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The Rediff Special/
The Making of the Legend
August 29, 2003
It was the final of the Punjab Indian Infantry tournament in Jhelum. His side was losing the match by two goals. With only four minutes to go, his commanding officer called out, 'Aage bado jawan, kuch toh karo Dhyan' [Go forward soldier! Do something about it Dhyan!]" Dhyan Chand did something about it. He scored three goals in four minutes to lead his team to victory.
-- Major General A A Rudra in the foreword of Dhyan Chand's biography Goals!
The greatest tribute was paid by Adolf Hitler who watched as India decimated Germany 8-1 in the Berlin Olympics. When Dhyan Chand told the German dictator he was a sepoy in the Indian army, Hitler replied: 'If you were a German, I would have made you at least a major general.' In the event, Dhyan Chand retired as a major.
During the 1936 Olympic hockey final, the Germans decided to play rough after six goals had been scored against them. Going for Dhyan, the German goalkeeper knocked out one of his teeth.
Returning after receiving first aid, Dhyan 'instructed us not to score any more goals. "We must teach them a lesson in ball control," he said.
So we repeatedly took the ball up to the German circle and then back-passed to dumbfound our opponents. We ended up beating Germany 8-1, with Dhyan scoring 6 times.'
-- Colonel Ali Iqtidar Shah Dara in World Hockey Magazine (March-May 1970)
In 1932, India scored 338 goals in 37 matches, 133 being Dhyan Chand's contribution. In 1947, he accompanied a young team to East Africa. Then 42 and semi-retired, he ended up the second highest scorer with 61 goals in 22 games.
'Dhyan Chand treated everybody as pieces on a board meant for his use. He'd know from his own movement how the defense was forming, and where the gaps were. In other words, he was the only imponderable, everybody else (opposition included) fell in predictable patterns around him.'
-- Dhyan Chand's team-mate Keshav Dutt
The UP team was leading by three goals to one, and there was only a minute left for play. Hopeless as the situation looked, Punjab never gave up trying, and scored a goal to reduce the arrears to one. The spectators applauded the goal, but only half-heartedly, as if paying tribute to a plucky side who they thought were fighting in vain. Indeed, there did not seem to be time for another goal. But Feroze Khan, the Punjab centre-forward, shot away for the UP goal straight from the bully-off, went through the opposing defence and had the ball in the net before anyone quite realized what was happening.
The outstanding forward on the field was Dhyan Chand, the UP centre-forward, who is likely to be chosen for the Indian team that is to visit England and play in the Olympic Games in Amsterdam. Dhyan Chand, in addition to his brilliant stickwork, was the main spring of his side's attack. The opposing centre-half, Eric Pinniger, was unable to hold Dhyan Chand in check, though he was very efficient when tackling the other attackers.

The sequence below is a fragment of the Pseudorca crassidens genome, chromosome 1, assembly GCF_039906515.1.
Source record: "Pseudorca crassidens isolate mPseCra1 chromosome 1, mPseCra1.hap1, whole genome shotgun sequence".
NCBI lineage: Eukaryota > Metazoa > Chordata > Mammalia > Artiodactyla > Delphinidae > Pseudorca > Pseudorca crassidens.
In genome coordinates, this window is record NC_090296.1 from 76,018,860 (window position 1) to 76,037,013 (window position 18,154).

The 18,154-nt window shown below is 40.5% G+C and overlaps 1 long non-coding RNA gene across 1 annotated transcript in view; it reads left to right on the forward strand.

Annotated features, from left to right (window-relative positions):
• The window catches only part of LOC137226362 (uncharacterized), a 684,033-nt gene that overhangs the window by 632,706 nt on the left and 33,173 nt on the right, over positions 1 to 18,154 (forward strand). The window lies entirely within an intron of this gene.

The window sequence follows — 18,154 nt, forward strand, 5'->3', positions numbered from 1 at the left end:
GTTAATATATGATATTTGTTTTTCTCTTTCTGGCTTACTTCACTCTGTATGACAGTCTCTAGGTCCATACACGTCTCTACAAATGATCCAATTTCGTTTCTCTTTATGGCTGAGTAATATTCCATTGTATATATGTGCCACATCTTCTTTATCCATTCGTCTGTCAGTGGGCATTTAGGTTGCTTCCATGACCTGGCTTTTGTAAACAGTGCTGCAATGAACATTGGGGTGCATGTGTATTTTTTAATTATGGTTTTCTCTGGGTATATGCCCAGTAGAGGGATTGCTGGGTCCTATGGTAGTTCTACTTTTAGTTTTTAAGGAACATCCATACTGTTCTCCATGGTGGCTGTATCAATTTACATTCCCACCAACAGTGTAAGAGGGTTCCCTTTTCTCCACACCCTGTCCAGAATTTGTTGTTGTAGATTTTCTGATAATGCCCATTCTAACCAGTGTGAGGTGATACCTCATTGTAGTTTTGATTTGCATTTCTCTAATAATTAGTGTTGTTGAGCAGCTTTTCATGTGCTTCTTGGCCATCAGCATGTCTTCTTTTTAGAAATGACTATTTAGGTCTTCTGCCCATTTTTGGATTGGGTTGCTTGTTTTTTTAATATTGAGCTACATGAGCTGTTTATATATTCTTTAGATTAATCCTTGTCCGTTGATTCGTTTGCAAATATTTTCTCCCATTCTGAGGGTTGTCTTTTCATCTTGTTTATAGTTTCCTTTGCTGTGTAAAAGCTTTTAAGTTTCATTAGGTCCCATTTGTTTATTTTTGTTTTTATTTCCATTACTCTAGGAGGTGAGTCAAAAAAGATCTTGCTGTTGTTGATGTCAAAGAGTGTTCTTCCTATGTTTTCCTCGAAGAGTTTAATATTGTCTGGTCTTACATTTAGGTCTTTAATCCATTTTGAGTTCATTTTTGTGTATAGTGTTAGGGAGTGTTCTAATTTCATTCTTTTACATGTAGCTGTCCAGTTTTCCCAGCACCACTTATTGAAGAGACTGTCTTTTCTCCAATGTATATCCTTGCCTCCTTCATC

The crowd had been waiting for Dhyan Chand to get going, and presently they were rewarded. There came the period when Dhyan Chand demonstrated that as a centre-forward he has few equals. His dribbling was of the irresistible variety. He seemed to be able to pass opponent after opponent at will.'
- The Statesman, before the 1928 Olympics
After India played its first match in the 1936 Olympics, Dhyan Chand's magical stickwork drew crowds from other venues to the hockey field.
A German newspaper carried a banner headline: 'The Olympic complex now has a magic show too.' The next day, there were posters all over Berlin: 'Visit the hockey stadium to watch the Indian magician Dhyan Chand in action.'
After every India match, hundreds of spectators would troop down to the players enclosure and touch Dhyan Chand's hockey stick to see what trick it was that kept the ball from leaving his stick as he dribbled his way all over the field. One journalist reported: 'It looks like he has some invisible magnet stuck to his hockey stick so that the ball does not leave it at all.'
Dhyan Chand was the unanimous choice to lead India on a tour of Australia and New Zealand in 1935. India played 48 matches -- including three Tests against New Zealand -- and won all of them. Of the 584 goals the visitors scored, Dhyan Chand's personal tally was 200. Don Bradman was so surprised by the number of goals that he quipped: 'Were they made by a hockey player or a batsman?'
On the 1947 East African tour, he put through a wondrous ball to future legend, K D Singh 'Babu,' then turned his back and walked away. When Babu later asked the reason for this odd behaviour, he was told: 'If you could not get a goal from that, you did not deserve to be on my team.'
Dhyan Chand: A Tribute